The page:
The oil company's environmental director, a strong ally, told us he was the primary decision maker. But after another firm was selected for the job, we learned that he had only 3 of the total 10 votes. His boss, who we had not met, had 5.
Three members of the selection committee ranked our proposal first; another member picked us third. But the fifth member, unhappy about a perceived slight, gave us a last-place ranking, causing us to finish a narrow second.
These are three of many examples I could offer where the dynamics of what is known as the complex sale prevented me and my colleagues from winning an important contract. If you're not familiar with the term, a complex sale is one in which their are multiple decision makers involved. This, of course, is the norm in the A/E industry.
Yet despite its prevalence, we continue to mishandle the nuances of the complex sale. Over the years, I've worked with many firms on critical sales opportunities. Most of the time, there have been obvious gaps in how well the firm understood or was positioned with key client decision makers. In many cases, the firm didn't even know who the decision makers were.
There's a common tendency to focus the sales effort on one or two individuals within the client organization. These may be people who we've worked with, who seem to like us, who simply are more accessible, or who we happened meet somewhere. Often, we draw conclusions about our chances of success based on interactions with these one or two people, only to learn later that we overlooked or underestimated the role of other key decision makers. I've made that mistake many times myself.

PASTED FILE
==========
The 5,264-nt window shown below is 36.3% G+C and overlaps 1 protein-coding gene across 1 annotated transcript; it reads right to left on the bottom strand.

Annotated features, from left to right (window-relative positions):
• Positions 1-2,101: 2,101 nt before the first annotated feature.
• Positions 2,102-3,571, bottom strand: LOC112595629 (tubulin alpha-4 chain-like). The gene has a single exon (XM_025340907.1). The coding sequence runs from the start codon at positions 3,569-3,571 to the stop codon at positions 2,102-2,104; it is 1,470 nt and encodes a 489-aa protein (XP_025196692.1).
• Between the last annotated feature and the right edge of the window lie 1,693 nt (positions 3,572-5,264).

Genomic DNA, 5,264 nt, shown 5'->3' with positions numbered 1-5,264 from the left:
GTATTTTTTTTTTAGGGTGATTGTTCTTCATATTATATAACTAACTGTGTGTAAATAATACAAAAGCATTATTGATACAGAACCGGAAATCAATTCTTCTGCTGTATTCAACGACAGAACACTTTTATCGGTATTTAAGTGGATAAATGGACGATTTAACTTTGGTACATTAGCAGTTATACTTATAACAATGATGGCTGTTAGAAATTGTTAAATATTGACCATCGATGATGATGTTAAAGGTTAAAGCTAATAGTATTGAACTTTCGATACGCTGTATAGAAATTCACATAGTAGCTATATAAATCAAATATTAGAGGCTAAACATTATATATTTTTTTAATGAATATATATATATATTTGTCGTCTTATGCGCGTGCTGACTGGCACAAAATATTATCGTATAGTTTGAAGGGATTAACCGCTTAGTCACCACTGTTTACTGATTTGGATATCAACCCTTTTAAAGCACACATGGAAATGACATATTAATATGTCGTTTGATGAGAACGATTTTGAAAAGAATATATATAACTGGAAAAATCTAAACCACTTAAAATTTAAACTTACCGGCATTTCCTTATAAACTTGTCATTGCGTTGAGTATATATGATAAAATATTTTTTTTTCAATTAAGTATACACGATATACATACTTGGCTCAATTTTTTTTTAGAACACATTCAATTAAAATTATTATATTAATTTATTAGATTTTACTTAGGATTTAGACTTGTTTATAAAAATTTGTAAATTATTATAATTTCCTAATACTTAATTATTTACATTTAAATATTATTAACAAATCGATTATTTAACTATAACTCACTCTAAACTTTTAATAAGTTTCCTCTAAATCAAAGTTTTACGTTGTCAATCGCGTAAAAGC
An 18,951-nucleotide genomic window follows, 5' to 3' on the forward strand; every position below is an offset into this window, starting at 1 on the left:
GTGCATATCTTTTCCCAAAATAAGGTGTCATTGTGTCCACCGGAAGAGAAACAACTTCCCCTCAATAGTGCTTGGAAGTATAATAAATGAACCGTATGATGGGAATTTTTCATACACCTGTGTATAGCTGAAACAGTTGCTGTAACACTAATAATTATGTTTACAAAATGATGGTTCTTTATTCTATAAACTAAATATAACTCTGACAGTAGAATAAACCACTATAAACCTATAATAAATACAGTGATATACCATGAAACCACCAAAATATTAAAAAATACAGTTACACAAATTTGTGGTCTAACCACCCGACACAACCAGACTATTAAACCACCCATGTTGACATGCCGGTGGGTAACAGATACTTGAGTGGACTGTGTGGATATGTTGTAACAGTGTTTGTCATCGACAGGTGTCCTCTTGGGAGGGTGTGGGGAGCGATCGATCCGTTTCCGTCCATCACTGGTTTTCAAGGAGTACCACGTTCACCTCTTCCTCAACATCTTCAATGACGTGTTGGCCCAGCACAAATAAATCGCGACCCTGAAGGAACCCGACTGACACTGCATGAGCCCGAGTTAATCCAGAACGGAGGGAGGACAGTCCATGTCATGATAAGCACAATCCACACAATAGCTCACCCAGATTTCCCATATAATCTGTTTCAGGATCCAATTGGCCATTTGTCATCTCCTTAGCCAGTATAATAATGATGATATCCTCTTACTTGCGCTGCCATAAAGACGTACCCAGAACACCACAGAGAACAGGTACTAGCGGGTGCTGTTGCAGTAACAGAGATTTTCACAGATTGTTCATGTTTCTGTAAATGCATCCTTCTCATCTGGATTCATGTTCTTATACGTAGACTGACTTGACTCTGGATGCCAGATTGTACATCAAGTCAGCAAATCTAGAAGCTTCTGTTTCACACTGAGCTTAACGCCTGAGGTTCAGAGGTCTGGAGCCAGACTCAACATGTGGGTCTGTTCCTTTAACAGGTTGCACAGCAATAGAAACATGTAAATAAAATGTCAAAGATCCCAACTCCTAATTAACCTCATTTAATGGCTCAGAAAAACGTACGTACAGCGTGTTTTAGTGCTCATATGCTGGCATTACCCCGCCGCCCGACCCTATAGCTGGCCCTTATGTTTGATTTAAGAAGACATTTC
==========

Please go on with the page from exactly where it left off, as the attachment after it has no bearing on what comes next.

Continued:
It's helpful to keep in mind that in a complex sale:
- The different decision makers have different roles within the buying process.
- Each has a different perspective on what's most important.
- There are often relational dynamics that play a large part, whether between you and certain decision makers or among the decision makers themselves.
There are four principal roles among the decision makers (or "buyers") you encounter. I like consultant Laura Ricci's acronym BUGS to help remember those roles:
- Bosses. These are the ones who control the purse strings and have approval (or veto) authority. A Boss may be a single individual (e.g., an executive VP) or a group (e.g., City Council). Bosses are often in the background, without an active role in the buying process—until they weigh in on the selection decision. One of the most common mistakes that A/E firms make relative to the complex sale is failing to identify and engage the Boss.